Decoys and rigging are a huge part of Diver hunting. As far as decoys go you can never own too many. You can only put out too few or too many. I know a guide that runs 150 dozen decoys at a time. Yes, you read that right. He has a very unique situation though, so he can leave his rig out almost all season. He wrecks them. However, most of us must be more mobile than that and also, the average guy can’t haul or afford that many decoys. My starting point would be acquiring 6-10 dozen decoys. This may seem daunting when you start looking at the price tags of commercially available decoys. While I recommend an either all foam or foam filled decoy if you can afford them, you shouldn’t be discouraged if you can’t afford that kind of stuff at first. I started repainting old decoys into divers when I was in my teens and continued to do so until I recently shifted to buying small lots of all foam decoys. It will not take you long to build a spread this way and it is very affordable to get started. Don’t worry about the species you are repainting just get the colors right and you will kill birds. I’ve watched more birds die over repainted hot buy mallard specials than I can recall.
You will quickly come to realize that the amount of time it takes to pick up 6 dozen single rigged decoys can really add on to the end of a hunt or be a huge drag when you realize you need to move 500 yards to get to where the birds want to be. The key to getting set up and picking up fast is by using multiple rig decoy rigging. I use a combination of net rigs and long lines to put out and retrieve lots of decoys very quickly. I’ll go into detail on this in my next article but for now ill loosely define the two methods. A net rig is just what it sounds like. It’s a net that is anchored with multiple decoys attached. This mimics a raft of birds closely packed together on open water. The net is retrieved and deployed by pulling it in and out of the boat. Stretching it with the use of multiple or singe anchors depending on the style of net rig you are using. Longlines are a main line with decoys attached to it that are weighted on both ends. There are different schools of thought on how to make the rig material wise, but the traditional way is a #120 tarred line for your drops and main line. Feel free to change it up if you think you need more than that. I would not go less that this because of the increased risk of tangles. You’ll need anchors for both nets and longlines. You can buy them or make them it doesn’t matter as long as they are heavy enough for your conditions. There are other styles such as layout hunting that I’ll get into in other installments on diver hunting that involve both longlines and net rigs offshore in deep water but for now this is where to start. I’m a big proponent of the crawl walk run method. You really don’t just casually get into layout boats.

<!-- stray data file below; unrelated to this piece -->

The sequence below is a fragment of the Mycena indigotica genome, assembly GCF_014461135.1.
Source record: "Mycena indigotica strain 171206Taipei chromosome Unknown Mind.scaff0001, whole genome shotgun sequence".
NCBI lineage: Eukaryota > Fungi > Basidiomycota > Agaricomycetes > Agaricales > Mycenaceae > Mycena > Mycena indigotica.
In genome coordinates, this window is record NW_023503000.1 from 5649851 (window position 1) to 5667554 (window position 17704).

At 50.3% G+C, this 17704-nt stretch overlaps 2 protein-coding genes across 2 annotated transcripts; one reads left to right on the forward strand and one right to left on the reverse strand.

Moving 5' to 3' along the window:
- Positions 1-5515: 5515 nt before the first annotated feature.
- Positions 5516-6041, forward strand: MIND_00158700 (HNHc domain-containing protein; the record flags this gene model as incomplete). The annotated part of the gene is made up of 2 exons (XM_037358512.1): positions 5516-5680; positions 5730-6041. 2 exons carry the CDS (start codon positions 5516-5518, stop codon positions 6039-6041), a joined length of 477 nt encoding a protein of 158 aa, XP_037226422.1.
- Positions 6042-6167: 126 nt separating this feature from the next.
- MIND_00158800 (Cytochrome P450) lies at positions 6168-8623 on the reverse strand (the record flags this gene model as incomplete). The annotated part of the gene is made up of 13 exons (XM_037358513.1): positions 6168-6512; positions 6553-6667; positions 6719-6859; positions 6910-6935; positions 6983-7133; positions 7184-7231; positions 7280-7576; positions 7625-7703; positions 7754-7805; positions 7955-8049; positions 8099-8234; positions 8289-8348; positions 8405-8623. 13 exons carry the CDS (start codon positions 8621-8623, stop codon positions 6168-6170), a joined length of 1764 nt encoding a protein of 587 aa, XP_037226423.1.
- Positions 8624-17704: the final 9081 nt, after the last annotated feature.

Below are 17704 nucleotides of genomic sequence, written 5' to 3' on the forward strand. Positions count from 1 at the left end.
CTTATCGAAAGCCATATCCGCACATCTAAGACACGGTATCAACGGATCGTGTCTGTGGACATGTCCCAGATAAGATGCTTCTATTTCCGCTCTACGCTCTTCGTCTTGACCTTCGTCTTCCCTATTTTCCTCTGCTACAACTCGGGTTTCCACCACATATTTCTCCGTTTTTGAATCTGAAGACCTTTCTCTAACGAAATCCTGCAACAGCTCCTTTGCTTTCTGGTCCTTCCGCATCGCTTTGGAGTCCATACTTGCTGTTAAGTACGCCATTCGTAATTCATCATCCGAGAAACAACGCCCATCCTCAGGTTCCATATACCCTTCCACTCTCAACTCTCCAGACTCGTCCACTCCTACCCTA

After you’ve got all the gear or while you are compiling it you need to treat diver scouting just like you would finding birds in a field or anywhere else. This can be accomplished from the boat or truck depending on how much of your local water you can get your eyes on from shore. On the sounds in North Carolina, you’ve got really no choice but to get out and ride on the open water until you find them and get an idea of what they are up to. Same goes for the great lakes. On Large reservoirs it’s a little easier because the spots they are going to be are a little more finite. If you can’t get on the X whether it be because you can’t get to them or someone else is on it, you need to have a backup plan to get in their way and run traffic. Identify where they are going and be ready to set up accordingly. It pays to have already thought through your options. Second plans are like second opinions, always have one.
Diver hunting is work and it’s not for the faint of heart. You’ve got to really want it. I recommend going with a guide or someone you know who is into it first to see if it’s for you or not. If you are young or on a budget compile your gear over time or split the costs of gear among a trusted group of friends. Once you get the bug you won’t be able to stop thinking about it and it will take you all over the place trying to get after these open water birds.
Tell people where you are going and what time you’re going to be back. It could save your life.